When it comes to using Oracle, trust Oracle…

A month ago, I saw this article published on the AWS architecture blog:

Disaster Recovery for Oracle Database on Amazon EC2 with Fast-Start Failover

I love seeing people suggesting Oracle Data Guard Fast-Start Failover for high availability. Nevertheless, there are a few problems with the architecture and steps proposed in the article.

I sent my comments via Disqus on the AWS blogging platform, but after a month, my comment was rejected, and the blog content hasn’t changed.

For this reason, I don’t have other places to post my comment but here…

  1. The link to the setup procedure is from 2009.
    We have official documentation that we keep up to date. The Fast-Start Failover part:
    and the Best Practices guide:
  2. The part about cascading standbys references a step-by-step guide from an external blog written many years ago for 11gR2.
  3. The DBMS_SERVICE doc is from 12cR1, while other links are from 21c doc or 19c doc. As of today, most implement 19c. That’s probably the version to use.
  4. The steps used to create the database service do not include any HA property, which will make most efforts useless. (see Table 153-6 in the link above).
  5. The article talks about TAF, but no steps exist to configure it. We don’t recommend TAF since 12c anyway. Today (19c), the recommendation is TAC (Transparent Application Continuity).
  6. But, most important, TAF (or Oracle connectivity in general) does NOT require a host IP change! There is no need to change the DNS when using the recommended connection string with multiple address_lists.
  7. Some RedoRoutes examples are not correct. In this video I explain how they work and how to set them up:
  8. The diagram shows the master observer together with the standby database, which is a bad practice. I explain why and how here:

The central message is:

If you need to implement a complex architecture using a software solution, pay attention that the practices suggested by the partner/integrator/3rd party match the ones from the software vendor. In the case of Oracle Data Guard, Oracle knows better 😉




The following two tabs change content below.


Principal Product Manager at Oracle
Ludovico is a member of the Oracle Database High Availability (HA), Scalability & Maximum Availability Architecture (MAA) Product Management team in Oracle. He focuses on Oracle Data Guard, Flashback technologies, and Cloud MAA.

2 thoughts on “When it comes to using Oracle, trust Oracle…

  1. I agree with a lot of what you say here, with one big exception: Oracle DataGuard does not (yet?) provide “virtual IP” or VIP functionality for application clients which do not support Oracle’s TNS specifications, most notably older JDBC thin drivers, or those not integrated with the Oracle client software.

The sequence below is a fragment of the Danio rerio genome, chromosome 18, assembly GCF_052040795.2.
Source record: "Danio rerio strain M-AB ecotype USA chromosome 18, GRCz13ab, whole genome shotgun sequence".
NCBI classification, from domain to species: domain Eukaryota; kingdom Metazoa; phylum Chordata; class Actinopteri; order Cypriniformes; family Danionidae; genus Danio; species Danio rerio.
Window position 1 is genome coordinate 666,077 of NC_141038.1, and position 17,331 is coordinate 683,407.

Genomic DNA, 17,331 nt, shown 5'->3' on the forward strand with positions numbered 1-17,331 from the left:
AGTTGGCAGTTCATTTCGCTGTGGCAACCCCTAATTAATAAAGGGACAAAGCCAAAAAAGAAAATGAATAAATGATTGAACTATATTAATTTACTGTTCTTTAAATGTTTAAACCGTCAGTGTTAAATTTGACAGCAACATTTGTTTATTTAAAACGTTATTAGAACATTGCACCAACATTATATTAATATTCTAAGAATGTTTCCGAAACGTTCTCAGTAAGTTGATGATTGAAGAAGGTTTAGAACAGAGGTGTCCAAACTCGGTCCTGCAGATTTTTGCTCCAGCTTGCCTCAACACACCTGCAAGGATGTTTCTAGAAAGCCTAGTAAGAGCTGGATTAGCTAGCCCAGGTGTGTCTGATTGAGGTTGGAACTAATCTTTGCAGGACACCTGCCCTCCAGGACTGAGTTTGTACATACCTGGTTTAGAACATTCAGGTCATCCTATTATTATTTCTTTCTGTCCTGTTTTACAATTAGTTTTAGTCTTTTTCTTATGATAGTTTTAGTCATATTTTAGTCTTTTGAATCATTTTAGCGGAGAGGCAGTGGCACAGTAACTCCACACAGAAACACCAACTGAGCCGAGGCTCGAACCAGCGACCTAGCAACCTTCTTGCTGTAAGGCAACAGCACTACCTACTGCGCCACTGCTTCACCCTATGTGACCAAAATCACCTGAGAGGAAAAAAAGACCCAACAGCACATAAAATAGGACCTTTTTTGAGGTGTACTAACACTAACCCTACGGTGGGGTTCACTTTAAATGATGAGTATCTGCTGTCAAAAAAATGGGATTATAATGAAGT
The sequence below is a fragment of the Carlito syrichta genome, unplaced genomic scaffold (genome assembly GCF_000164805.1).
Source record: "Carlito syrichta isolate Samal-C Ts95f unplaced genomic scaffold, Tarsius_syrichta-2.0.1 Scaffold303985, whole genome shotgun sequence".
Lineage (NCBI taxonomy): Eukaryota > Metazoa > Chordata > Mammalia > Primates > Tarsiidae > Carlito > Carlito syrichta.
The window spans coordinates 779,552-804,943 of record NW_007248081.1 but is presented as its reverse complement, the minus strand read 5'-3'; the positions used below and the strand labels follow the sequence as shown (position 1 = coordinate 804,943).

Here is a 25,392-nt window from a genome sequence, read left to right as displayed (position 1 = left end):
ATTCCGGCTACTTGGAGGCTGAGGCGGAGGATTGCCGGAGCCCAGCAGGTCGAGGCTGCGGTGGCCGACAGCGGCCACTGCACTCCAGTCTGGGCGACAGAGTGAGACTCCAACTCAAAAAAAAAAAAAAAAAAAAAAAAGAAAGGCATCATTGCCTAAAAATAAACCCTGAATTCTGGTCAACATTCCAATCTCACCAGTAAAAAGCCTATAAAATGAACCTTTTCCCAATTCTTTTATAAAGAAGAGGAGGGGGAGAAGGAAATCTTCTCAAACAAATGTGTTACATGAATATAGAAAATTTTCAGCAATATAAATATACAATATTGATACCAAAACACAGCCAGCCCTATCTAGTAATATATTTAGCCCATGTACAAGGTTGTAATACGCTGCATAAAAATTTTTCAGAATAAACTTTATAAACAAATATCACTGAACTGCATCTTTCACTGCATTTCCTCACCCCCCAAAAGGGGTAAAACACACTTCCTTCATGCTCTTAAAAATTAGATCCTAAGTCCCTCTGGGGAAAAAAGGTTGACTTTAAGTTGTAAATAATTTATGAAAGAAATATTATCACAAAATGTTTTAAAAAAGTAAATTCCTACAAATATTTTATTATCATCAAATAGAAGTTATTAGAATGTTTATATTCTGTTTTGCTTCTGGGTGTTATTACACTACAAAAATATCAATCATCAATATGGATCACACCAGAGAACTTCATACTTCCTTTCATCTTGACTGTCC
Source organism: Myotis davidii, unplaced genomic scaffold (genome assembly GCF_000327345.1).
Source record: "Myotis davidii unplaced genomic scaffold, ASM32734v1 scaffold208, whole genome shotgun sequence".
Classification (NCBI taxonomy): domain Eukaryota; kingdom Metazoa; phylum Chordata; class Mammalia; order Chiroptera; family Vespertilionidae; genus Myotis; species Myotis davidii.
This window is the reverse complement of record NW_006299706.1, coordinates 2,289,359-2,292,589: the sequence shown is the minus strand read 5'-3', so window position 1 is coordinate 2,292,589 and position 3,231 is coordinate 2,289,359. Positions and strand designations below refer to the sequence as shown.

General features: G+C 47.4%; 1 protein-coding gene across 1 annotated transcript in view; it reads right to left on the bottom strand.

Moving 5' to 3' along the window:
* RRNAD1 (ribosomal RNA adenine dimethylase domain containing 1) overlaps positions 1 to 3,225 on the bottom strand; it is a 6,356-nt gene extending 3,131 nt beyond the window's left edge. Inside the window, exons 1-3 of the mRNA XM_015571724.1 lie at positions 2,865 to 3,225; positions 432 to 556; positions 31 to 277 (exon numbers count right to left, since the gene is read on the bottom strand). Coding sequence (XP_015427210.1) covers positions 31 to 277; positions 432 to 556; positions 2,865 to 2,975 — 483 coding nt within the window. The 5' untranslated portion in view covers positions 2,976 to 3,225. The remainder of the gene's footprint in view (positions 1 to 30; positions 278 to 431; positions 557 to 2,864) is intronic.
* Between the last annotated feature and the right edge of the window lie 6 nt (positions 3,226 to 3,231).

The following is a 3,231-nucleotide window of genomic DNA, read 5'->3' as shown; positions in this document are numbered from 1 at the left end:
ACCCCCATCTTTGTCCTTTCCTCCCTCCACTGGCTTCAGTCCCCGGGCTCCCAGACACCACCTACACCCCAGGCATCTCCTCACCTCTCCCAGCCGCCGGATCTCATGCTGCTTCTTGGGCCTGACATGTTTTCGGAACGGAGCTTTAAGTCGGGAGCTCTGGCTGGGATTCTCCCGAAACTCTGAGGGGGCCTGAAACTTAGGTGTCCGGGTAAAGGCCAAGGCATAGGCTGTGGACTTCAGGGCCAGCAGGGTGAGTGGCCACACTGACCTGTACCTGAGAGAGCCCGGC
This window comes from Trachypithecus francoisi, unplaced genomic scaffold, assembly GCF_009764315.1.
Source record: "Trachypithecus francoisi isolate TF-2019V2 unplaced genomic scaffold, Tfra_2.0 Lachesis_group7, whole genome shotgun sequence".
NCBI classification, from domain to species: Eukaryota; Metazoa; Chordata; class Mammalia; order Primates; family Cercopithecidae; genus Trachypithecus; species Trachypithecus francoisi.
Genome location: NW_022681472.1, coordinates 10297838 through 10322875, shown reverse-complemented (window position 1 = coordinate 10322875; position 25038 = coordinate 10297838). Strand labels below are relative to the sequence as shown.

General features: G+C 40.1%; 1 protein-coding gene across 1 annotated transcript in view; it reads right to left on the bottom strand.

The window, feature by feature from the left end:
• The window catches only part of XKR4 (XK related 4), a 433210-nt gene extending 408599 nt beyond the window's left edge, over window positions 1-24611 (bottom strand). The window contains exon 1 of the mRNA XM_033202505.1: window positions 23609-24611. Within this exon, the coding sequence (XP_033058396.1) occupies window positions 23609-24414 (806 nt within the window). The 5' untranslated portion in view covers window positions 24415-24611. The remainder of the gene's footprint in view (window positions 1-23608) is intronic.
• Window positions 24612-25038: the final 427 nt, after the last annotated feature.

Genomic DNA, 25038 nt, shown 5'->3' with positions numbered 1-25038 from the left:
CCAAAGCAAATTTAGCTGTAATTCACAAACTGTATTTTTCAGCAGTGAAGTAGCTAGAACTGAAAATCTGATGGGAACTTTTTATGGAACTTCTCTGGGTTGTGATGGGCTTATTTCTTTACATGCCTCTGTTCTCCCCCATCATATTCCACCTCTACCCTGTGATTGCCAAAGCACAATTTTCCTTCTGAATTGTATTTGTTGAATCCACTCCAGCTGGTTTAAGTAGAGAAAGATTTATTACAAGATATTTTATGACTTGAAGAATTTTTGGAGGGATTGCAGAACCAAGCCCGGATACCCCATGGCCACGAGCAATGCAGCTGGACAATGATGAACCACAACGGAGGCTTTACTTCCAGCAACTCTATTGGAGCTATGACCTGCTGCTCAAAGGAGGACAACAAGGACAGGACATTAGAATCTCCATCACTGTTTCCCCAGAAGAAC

If the JDBC client only recognizes the older connect-string format of either…


    …or if it not possible to change the embedded connect-string, then the client cannot follow the primary database after a DataGuard failover or switchover without a DNS change.

    Ironically, Oracle RAC has a “virtual IP” which is also known as the SCAN (a.k.a. single cluster access name).

    For Oracle database deployments in Azure cloud, Microsoft recommends employing an Azure load balancer as a “virtual IP”. The load balancer is enabled by means of a simple script running on the VM on which a database resides, which manages a designated network port (i.e. port 63000, etc) based on the value of the column DATABASE_ROLE in V$DATABASE. If DATABASE_ROLE has the value of “PRIMARY”, then the designated network port is held open, and the Azure load balancer monitoring that network port directs TCP traffic to that VM. If DATABASE_ROLE has any other value, or if the database instance is down, then the network port is closed, causing the Azure load balancer to not direct traffic there. This simple mechanism permits access by any and all programs to the DataGuard primary, where ever it is located.

    The lack of “virtual IP” with DataGuard is a gaping functionality gap, but is easily resolved once identified. The “oraupdown.sh” script (referred to above) can be downloaded from GitHub at “https://github.com/tigormanmsft/oraupdown/tree/main”.

    • Hi Tim,
      I’m not 100% sure about the exact versions, but //host:port/service has been supported since Oracle 8 or 8i (26+ years ago), and the full descriptor (DESCRIPTION=…) since 9i.
      That’s true also for the JDBC drivers, with or without using TNS name resolution. So the technology gap is not in Data Guard, but in the applications that have not evolved over the last 25 years.

      Over the last few years I encounter a few such applications. I would never recommend to do a lift&shift to the cloud without modernizing the app and updating versions and drivers.
      We have solutions also for the desperate cases, Oracle Connection Manager and Global Data Services. But that should be the last resort.

      Changing the DNS or having a clueless load balancer in front of Data Guard… good luck with that!

Leave a Reply

Your email address will not be published. Required fields are marked *

This site uses Akismet to reduce spam. Learn how your comment data is processed.